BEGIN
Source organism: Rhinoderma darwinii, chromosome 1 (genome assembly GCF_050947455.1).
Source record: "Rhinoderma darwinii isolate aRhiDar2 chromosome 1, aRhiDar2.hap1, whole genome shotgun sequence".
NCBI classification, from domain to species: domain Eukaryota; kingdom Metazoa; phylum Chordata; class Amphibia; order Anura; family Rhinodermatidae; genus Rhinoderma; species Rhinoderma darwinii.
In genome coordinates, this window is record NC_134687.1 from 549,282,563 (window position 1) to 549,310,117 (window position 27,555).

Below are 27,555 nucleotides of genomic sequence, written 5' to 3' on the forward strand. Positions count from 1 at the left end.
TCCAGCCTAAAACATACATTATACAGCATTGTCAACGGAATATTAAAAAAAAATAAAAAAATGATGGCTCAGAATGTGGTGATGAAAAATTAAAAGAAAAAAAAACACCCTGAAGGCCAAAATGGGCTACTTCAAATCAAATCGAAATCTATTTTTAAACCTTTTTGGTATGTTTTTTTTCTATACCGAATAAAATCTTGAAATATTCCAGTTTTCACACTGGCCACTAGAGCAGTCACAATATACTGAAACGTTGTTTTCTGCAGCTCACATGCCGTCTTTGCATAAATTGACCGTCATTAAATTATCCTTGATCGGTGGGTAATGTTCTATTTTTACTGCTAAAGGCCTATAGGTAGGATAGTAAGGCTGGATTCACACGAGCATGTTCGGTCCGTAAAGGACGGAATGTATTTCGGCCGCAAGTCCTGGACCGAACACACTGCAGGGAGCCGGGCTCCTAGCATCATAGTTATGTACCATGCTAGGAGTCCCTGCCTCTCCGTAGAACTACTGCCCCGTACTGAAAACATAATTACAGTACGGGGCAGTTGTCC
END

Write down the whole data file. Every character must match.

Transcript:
Source organism: Rhinoderma darwinii, chromosome 1 (genome assembly GCF_050947455.1).
Source record: "Rhinoderma darwinii isolate aRhiDar2 chromosome 1, aRhiDar2.hap1, whole genome shotgun sequence".
NCBI classification, from domain to species: domain Eukaryota; kingdom Metazoa; phylum Chordata; class Amphibia; order Anura; family Rhinodermatidae; genus Rhinoderma; species Rhinoderma darwinii.
In genome coordinates, this window is record NC_134687.1 from 549,282,563 (window position 1) to 549,310,117 (window position 27,555).

Below are 27,555 nucleotides of genomic sequence, written 5' to 3' on the forward strand. Positions count from 1 at the left end.
TCCAGCCTAAAACATACATTATACAGCATTGTCAACGGAATATTAAAAAAAAATAAAAAAATGATGGCTCAGAATGTGGTGATGAAAAATTAAAAGAAAAAAAAACACCCTGAAGGCCAAAATGGGCTACTTCAAATCAAATCGAAATCTATTTTTAAACCTTTTTGGTATGTTTTTTTTCTATACCGAATAAAATCTTGAAATATTCCAGTTTTCACACTGGCCACTAGAGCAGTCACAATATACTGAAACGTTGTTTTCTGCAGCTCACATGCCGTCTTTGCATAAATTGACCGTCATTAAATTATCCTTGATCGGTGGGTAATGTTCTATTTTTACTGCTAAAGGCCTATAGGTAGGATAGTAAGGCTGGATTCACACGAGCATGTTCGGTCCGTAAAGGACGGAATGTATTTCGGCCGCAAGTCCTGGACCGAACACACTGCAGGGAGCCGGGCTCCTAGCATCATAGTTATGTACCATGCTAGGAGTCCCTGCCTCTCCGTAGAACTACTGCCCCGTACTGAAAACATAATTACAGTACGGGGCAGTTGTCC